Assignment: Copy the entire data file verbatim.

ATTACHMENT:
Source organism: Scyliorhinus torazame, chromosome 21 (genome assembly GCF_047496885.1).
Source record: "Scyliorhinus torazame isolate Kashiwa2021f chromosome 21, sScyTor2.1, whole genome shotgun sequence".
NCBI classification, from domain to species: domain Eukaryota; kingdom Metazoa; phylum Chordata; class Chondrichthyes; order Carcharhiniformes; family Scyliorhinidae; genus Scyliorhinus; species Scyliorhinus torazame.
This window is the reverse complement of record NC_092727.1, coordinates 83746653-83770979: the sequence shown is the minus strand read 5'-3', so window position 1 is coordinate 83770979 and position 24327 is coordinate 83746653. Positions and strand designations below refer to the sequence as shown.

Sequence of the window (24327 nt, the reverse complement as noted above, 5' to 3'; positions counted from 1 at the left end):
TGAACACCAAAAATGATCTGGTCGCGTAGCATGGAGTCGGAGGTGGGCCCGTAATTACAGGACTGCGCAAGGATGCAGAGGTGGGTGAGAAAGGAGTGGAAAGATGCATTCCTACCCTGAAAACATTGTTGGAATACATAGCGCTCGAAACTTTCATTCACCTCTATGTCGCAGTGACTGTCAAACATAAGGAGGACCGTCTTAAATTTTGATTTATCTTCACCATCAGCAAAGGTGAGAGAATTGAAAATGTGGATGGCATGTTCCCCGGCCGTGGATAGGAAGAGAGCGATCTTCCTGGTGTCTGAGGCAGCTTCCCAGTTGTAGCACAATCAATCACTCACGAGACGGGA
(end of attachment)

Source organism: Scyliorhinus torazame, chromosome 21 (genome assembly GCF_047496885.1).
Source record: "Scyliorhinus torazame isolate Kashiwa2021f chromosome 21, sScyTor2.1, whole genome shotgun sequence".
NCBI classification, from domain to species: domain Eukaryota; kingdom Metazoa; phylum Chordata; class Chondrichthyes; order Carcharhiniformes; family Scyliorhinidae; genus Scyliorhinus; species Scyliorhinus torazame.
This window is the reverse complement of record NC_092727.1, coordinates 83746653-83770979: the sequence shown is the minus strand read 5'-3', so window position 1 is coordinate 83770979 and position 24327 is coordinate 83746653. Positions and strand designations below refer to the sequence as shown.

Sequence of the window (24327 nt, the reverse complement as noted above, 5' to 3'; positions counted from 1 at the left end):
TGAACACCAAAAATGATCTGGTCGCGTAGCATGGAGTCGGAGGTGGGCCCGTAATTACAGGACTGCGCAAGGATGCAGAGGTGGGTGAGAAAGGAGTGGAAAGATGCATTCCTACCCTGAAAACATTGTTGGAATACATAGCGCTCGAAACTTTCATTCACCTCTATGTCGCAGTGACTGTCAAACATAAGGAGGACCGTCTTAAATTTTGATTTATCTTCACCATCAGCAAAGGTGAGAGAATTGAAAATGTGGATGGCATGTTCCCCGGCCGTGGATAGGAAGAGAGCGATCTTCCTGGTGTCTGAGGCAGCTTCCCAGTTGTAGCACAATCAATCACTCACGAGACGGGA